Lean UX is a well written and concrete book on how to apply Lean principles to UX. It describes a process where UX can be an integrated part of Agile Development and where developers, designers, testers and business people can all learn how to play well together.
Combining Agile development philosophy and UX work hasn’t always been a match made in heaven. Many are the UX designers who’s been frustrated trying to work in an Agile environment, and there’s a few reasons for this.
Many of the practices we have, have been developed for Waterfall methodologies with clear silos and clear milestones. These processes has required a massive design documentation that have later been handed over to development to spend then next few months (or years) implementing.
Those practices doesn’t work anymore and they haven’t worked that well before either. As Agile has gone mainstream we as designers need to adapt to the Agile practices and rethink how we do our work.
But how do we do that?
One way is by reading Jeff Gothems book Lean UX, which explains how to incorporate a different, more lean, mindset to the UX process. He proposes a workflow with more focus on trying out hypotheses in the real world and less focus on creating deliverables.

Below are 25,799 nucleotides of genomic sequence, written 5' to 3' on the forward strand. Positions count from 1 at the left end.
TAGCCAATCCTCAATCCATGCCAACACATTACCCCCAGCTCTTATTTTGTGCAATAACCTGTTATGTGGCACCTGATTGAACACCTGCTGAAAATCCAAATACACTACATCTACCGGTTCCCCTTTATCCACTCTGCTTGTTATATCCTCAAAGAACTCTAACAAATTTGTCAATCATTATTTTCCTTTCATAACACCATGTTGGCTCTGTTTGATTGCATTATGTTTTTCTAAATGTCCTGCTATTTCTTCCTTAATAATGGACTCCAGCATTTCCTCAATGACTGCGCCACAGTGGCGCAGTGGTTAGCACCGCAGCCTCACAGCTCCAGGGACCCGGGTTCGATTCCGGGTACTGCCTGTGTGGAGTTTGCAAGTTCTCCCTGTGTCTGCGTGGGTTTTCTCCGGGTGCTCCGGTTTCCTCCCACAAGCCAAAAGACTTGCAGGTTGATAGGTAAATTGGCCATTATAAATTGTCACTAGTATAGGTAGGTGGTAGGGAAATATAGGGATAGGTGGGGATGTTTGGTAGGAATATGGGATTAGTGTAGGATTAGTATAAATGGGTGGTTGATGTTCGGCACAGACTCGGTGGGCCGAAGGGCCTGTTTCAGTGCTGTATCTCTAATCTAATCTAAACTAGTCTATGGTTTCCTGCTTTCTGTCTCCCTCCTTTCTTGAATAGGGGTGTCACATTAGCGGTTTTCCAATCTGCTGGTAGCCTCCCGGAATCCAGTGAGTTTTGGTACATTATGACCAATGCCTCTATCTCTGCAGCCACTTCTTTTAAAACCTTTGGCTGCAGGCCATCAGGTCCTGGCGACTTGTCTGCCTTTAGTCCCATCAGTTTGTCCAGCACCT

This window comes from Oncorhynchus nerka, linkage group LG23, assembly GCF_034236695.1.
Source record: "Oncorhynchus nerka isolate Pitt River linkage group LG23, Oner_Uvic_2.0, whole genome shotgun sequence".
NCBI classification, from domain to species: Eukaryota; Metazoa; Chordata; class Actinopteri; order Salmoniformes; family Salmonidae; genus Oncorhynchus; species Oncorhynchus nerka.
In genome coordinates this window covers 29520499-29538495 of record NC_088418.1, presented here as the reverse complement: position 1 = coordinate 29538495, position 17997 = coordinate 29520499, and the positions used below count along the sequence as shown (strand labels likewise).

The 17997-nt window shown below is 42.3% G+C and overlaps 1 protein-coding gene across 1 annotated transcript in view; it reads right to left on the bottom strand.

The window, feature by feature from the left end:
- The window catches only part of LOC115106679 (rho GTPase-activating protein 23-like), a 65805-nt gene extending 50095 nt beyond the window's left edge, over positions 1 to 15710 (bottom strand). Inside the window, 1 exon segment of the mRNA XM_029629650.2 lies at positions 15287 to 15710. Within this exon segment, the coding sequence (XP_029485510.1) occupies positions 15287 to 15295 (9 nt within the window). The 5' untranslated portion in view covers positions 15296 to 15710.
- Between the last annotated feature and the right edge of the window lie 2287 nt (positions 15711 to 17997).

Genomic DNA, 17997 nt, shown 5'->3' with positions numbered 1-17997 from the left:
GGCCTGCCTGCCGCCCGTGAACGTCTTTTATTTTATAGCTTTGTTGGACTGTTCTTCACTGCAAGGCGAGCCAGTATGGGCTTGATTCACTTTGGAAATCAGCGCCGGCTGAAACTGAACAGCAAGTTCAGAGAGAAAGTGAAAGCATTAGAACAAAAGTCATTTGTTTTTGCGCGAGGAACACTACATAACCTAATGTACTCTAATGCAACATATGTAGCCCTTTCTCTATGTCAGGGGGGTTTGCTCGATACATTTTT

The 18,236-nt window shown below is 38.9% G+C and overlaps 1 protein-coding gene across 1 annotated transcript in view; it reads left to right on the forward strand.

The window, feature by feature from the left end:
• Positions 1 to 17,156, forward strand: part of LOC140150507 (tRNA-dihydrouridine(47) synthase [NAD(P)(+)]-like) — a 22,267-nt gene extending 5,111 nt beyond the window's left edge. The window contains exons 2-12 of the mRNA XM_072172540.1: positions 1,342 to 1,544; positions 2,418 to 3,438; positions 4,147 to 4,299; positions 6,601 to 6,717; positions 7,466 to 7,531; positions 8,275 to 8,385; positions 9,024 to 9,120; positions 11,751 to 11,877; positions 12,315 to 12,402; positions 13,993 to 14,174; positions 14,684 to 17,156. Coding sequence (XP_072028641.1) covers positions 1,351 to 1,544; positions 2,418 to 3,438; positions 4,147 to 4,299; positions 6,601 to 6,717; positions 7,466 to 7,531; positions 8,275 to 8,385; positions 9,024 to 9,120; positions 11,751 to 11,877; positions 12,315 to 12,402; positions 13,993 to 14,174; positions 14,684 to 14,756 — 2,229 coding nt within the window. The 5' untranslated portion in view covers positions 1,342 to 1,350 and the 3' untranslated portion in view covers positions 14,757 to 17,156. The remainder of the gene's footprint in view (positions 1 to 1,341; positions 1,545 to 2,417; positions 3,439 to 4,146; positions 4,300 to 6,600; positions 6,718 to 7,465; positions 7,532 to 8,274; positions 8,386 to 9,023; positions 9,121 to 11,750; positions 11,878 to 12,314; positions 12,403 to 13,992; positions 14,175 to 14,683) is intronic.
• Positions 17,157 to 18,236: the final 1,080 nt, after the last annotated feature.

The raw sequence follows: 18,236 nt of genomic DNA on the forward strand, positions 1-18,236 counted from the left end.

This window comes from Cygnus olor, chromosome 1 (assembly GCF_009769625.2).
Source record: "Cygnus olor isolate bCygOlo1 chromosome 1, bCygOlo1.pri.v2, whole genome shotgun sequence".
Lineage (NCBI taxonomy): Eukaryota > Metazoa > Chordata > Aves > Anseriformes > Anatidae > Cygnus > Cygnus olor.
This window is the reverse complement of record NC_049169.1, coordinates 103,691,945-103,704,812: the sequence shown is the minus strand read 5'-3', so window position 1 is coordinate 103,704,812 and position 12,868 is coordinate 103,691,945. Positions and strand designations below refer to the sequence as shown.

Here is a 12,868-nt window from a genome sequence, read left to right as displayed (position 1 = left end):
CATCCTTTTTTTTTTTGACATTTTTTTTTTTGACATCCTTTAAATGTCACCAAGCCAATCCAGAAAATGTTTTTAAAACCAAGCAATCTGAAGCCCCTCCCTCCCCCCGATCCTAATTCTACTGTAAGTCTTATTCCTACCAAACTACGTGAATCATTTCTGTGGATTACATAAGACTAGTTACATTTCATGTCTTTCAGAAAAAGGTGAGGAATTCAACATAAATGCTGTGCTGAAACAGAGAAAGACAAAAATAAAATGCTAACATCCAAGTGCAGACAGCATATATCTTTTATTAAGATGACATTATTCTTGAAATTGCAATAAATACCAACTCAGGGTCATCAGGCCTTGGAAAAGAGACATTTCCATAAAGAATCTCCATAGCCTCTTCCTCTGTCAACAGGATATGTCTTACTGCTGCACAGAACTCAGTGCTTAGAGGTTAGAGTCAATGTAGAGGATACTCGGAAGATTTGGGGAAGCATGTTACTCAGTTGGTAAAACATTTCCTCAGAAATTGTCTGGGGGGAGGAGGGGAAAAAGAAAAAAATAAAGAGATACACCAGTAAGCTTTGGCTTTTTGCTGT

Lean UX describes a way of doing UX work in an Agile fashion. It does so in a very clear and easy to digest fashion. Jeff draws from his long experience in leading agile UX work when he describes the pitfalls and opportunities.
So what is Lean UX?
Lean is all about reducing waste and it’s the same with Lean UX. The book outlines a few core principles to do this:
- Less focus on producing design documentation, The value lies in delivering the product.
- A focus on collaboration between Designers, Developers, QA and Business People. By breaking down the silos we get a much more effective design process and ultimately a better designed product.
- The realisation that what we think are good solutions are just hypothesis that need to be tested in the real world. The key is to do this continously and effectively.
- Design for outcomes instead of features. By focusing on the outcome the team is free to find the best solution to the problem instead of being locked down to a certain feature that might not be the optimal solution.
Lean UX is an easy to digest, practical book on how to incorporate a more effective way of developing software. It provides both valuable insights and practical techniques. I highly recommend it for anyone involved in software development and by that I don’t mean just designers. I mean anyone involved.
- Lean UX: Applying Lean Principles to Improve User Experience
- Jeff Gothelf and Josh Seiden
- O’Reilly Media (March 8, 2013)
Note: I wrote this review for O’Reilly’s Blogger Review Program. Their deal is pretty good: You get a free e-book to read and once you post a review you get another. Try it yourself if you’re interested in reviewing books.